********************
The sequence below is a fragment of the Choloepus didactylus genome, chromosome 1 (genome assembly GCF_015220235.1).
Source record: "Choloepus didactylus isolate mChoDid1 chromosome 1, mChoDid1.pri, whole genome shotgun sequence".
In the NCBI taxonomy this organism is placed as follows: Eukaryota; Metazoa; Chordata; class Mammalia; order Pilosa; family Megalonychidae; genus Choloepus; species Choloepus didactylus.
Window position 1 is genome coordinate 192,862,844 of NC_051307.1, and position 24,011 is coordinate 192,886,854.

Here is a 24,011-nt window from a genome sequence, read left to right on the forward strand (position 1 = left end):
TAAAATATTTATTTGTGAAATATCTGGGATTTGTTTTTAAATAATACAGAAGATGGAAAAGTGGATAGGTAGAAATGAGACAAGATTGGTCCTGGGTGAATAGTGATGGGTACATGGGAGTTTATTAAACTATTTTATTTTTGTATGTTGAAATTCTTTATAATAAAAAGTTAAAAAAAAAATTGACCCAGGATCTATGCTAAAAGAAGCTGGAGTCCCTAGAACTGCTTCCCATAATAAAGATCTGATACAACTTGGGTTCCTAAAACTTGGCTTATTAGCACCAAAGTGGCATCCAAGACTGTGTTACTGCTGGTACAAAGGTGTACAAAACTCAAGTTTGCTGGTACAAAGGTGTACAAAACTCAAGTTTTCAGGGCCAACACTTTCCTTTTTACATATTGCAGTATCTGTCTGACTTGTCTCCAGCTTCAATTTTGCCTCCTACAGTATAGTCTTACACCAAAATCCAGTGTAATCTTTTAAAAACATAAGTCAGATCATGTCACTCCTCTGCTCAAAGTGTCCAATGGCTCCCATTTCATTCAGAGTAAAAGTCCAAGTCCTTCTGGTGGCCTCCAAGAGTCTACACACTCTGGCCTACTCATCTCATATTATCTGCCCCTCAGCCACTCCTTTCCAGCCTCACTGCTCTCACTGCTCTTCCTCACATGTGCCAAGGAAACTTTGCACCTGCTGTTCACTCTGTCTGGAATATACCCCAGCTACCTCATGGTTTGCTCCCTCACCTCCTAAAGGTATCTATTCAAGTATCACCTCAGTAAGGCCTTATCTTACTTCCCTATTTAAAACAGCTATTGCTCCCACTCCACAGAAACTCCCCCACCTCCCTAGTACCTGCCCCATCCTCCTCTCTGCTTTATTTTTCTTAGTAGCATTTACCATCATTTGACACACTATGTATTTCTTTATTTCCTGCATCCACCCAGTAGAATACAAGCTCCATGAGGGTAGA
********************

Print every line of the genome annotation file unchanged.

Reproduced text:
The sequence below is a fragment of the Choloepus didactylus genome, chromosome 1 (genome assembly GCF_015220235.1).
Source record: "Choloepus didactylus isolate mChoDid1 chromosome 1, mChoDid1.pri, whole genome shotgun sequence".
In the NCBI taxonomy this organism is placed as follows: Eukaryota; Metazoa; Chordata; class Mammalia; order Pilosa; family Megalonychidae; genus Choloepus; species Choloepus didactylus.
Window position 1 is genome coordinate 192,862,844 of NC_051307.1, and position 24,011 is coordinate 192,886,854.

Here is a 24,011-nt window from a genome sequence, read left to right on the forward strand (position 1 = left end):
TAAAATATTTATTTGTGAAATATCTGGGATTTGTTTTTAAATAATACAGAAGATGGAAAAGTGGATAGGTAGAAATGAGACAAGATTGGTCCTGGGTGAATAGTGATGGGTACATGGGAGTTTATTAAACTATTTTATTTTTGTATGTTGAAATTCTTTATAATAAAAAGTTAAAAAAAAAATTGACCCAGGATCTATGCTAAAAGAAGCTGGAGTCCCTAGAACTGCTTCCCATAATAAAGATCTGATACAACTTGGGTTCCTAAAACTTGGCTTATTAGCACCAAAGTGGCATCCAAGACTGTGTTACTGCTGGTACAAAGGTGTACAAAACTCAAGTTTGCTGGTACAAAGGTGTACAAAACTCAAGTTTTCAGGGCCAACACTTTCCTTTTTACATATTGCAGTATCTGTCTGACTTGTCTCCAGCTTCAATTTTGCCTCCTACAGTATAGTCTTACACCAAAATCCAGTGTAATCTTTTAAAAACATAAGTCAGATCATGTCACTCCTCTGCTCAAAGTGTCCAATGGCTCCCATTTCATTCAGAGTAAAAGTCCAAGTCCTTCTGGTGGCCTCCAAGAGTCTACACACTCTGGCCTACTCATCTCATATTATCTGCCCCTCAGCCACTCCTTTCCAGCCTCACTGCTCTCACTGCTCTTCCTCACATGTGCCAAGGAAACTTTGCACCTGCTGTTCACTCTGTCTGGAATATACCCCAGCTACCTCATGGTTTGCTCCCTCACCTCCTAAAGGTATCTATTCAAGTATCACCTCAGTAAGGCCTTATCTTACTTCCCTATTTAAAACAGCTATTGCTCCCACTCCACAGAAACTCCCCCACCTCCCTAGTACCTGCCCCATCCTCCTCTCTGCTTTATTTTTCTTAGTAGCATTTACCATCATTTGACACACTATGTATTTCTTTATTTCCTGCATCCACCCAGTAGAATACAAGCTCCATGAGGGTAGA